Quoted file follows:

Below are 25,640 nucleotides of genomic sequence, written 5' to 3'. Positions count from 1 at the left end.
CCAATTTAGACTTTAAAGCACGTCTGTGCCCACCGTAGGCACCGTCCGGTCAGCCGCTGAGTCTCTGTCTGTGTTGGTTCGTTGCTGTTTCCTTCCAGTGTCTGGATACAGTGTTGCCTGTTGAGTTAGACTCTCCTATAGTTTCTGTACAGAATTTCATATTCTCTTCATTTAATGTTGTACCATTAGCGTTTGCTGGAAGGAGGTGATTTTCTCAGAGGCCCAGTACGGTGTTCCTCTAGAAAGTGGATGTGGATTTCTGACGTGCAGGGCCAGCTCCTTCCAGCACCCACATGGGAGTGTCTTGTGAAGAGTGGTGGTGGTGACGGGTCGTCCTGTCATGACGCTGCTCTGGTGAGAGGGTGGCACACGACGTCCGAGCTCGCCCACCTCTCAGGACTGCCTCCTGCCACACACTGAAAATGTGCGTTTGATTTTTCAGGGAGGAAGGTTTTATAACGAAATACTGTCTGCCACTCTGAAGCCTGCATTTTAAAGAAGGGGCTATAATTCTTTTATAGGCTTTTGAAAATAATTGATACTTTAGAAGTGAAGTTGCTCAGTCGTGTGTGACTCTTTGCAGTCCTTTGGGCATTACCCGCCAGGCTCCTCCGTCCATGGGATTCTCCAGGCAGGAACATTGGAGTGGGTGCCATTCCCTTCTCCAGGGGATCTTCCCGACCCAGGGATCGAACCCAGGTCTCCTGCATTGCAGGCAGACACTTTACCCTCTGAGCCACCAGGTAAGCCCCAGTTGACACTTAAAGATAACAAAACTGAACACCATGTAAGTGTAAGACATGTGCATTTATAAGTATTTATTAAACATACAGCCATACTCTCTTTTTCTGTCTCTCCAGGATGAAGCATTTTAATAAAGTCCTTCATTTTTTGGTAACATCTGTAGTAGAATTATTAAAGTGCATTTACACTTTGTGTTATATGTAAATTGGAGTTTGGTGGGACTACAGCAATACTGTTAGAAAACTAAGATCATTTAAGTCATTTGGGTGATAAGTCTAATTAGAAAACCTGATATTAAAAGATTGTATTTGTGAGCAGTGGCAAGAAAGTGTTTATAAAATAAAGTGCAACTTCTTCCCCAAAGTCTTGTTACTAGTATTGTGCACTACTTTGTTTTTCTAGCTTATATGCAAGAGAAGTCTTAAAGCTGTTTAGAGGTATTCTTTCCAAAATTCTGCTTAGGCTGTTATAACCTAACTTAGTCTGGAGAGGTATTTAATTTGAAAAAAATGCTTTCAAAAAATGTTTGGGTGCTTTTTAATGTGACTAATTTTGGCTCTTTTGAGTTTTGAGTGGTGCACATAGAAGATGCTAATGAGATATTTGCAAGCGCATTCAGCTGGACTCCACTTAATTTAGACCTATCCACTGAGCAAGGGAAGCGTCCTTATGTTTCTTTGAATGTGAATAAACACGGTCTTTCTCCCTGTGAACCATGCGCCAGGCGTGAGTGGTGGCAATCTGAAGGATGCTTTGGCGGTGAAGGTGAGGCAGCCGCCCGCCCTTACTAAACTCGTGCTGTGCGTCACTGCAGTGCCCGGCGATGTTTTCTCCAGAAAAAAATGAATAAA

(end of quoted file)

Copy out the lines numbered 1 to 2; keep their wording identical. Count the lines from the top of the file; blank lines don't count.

Below are 25,640 nucleotides of genomic sequence, written 5' to 3'. Positions count from 1 at the left end.
CCAATTTAGACTTTAAAGCACGTCTGTGCCCACCGTAGGCACCGTCCGGTCAGCCGCTGAGTCTCTGTCTGTGTTGGTTCGTTGCTGTTTCCTTCCAGTGTCTGGATACAGTGTTGCCTGTTGAGTTAGACTCTCCTATAGTTTCTGTACAGAATTTCATATTCTCTTCATTTAATGTTGTACCATTAGCGTTTGCTGGAAGGAGGTGATTTTCTCAGAGGCCCAGTACGGTGTTCCTCTAGAAAGTGGATGTGGATTTCTGACGTGCAGGGCCAGCTCCTTCCAGCACCCACATGGGAGTGTCTTGTGAAGAGTGGTGGTGGTGACGGGTCGTCCTGTCATGACGCTGCTCTGGTGAGAGGGTGGCACACGACGTCCGAGCTCGCCCACCTCTCAGGACTGCCTCCTGCCACACACTGAAAATGTGCGTTTGATTTTTCAGGGAGGAAGGTTTTATAACGAAATACTGTCTGCCACTCTGAAGCCTGCATTTTAAAGAAGGGGCTATAATTCTTTTATAGGCTTTTGAAAATAATTGATACTTTAGAAGTGAAGTTGCTCAGTCGTGTGTGACTCTTTGCAGTCCTTTGGGCATTACCCGCCAGGCTCCTCCGTCCATGGGATTCTCCAGGCAGGAACATTGGAGTGGGTGCCATTCCCTTCTCCAGGGGATCTTCCCGACCCAGGGATCGAACCCAGGTCTCCTGCATTGCAGGCAGACACTTTACCCTCTGAGCCACCAGGTAAGCCCCAGTTGACACTTAAAGATAACAAAACTGAACACCATGTAAGTGTAAGACATGTGCATTTATAAGTATTTATTAAACATACAGCCATACTCTCTTTTTCTGTCTCTCCAGGATGAAGCATTTTAATAAAGTCCTTCATTTTTTGGTAACATCTGTAGTAGAATTATTAAAGTGCATTTACACTTTGTGTTATATGTAAATTGGAGTTTGGTGGGACTACAGCAATACTGTTAGAAAACTAAGATCATTTAAGTCATTTGGGTGATAAGTCTAATTAGAAAACCTGATATTAAAAGATTGTATTTGTGAGCAGTGGCAAGAAAGTGTTTATAAAATAAAGTGCAACTTCTTCCCCAAAGTCTTGTTACTAGTATTGTGCACTACTTTGTTTTTCTAGCTTATATGCAAGAGAAGTCTTAAAGCTGTTTAGAGGTATTCTTTCCAAAATTCTGCTTAGGCTGTTATAACCTAACTTAGTCTGGAGAGGTATTTAATTTGAAAAAAATGCTTTCAAAAAATGTTTGGGTGCTTTTTAATGTGACTAATTTTGGCTCTTTTGAGTTTTGAGTGGTGCACATAGAAGATGCTAATGAGATATTTGCAAGCGCATTCAGCTGGACTCCACTTAATTTAGACCTATCCACTGAGCAAGGGAAGCGTCCTTATGTTTCTTTGAATGTGAATAAACACGGTCTTTCTCCCTGTGAACCATGCGCCAGGCGTGAGTGGTGGCAATCTGAAGGATGCTTTGGCGGTGAAGGTGAGGCAGCCGCCCGCCCTTACTAAACTCGTGCTGTGCGTCACTGCAGTGCCCGGCGATGTTTTCTCCAGAAAAAAATGAATAAA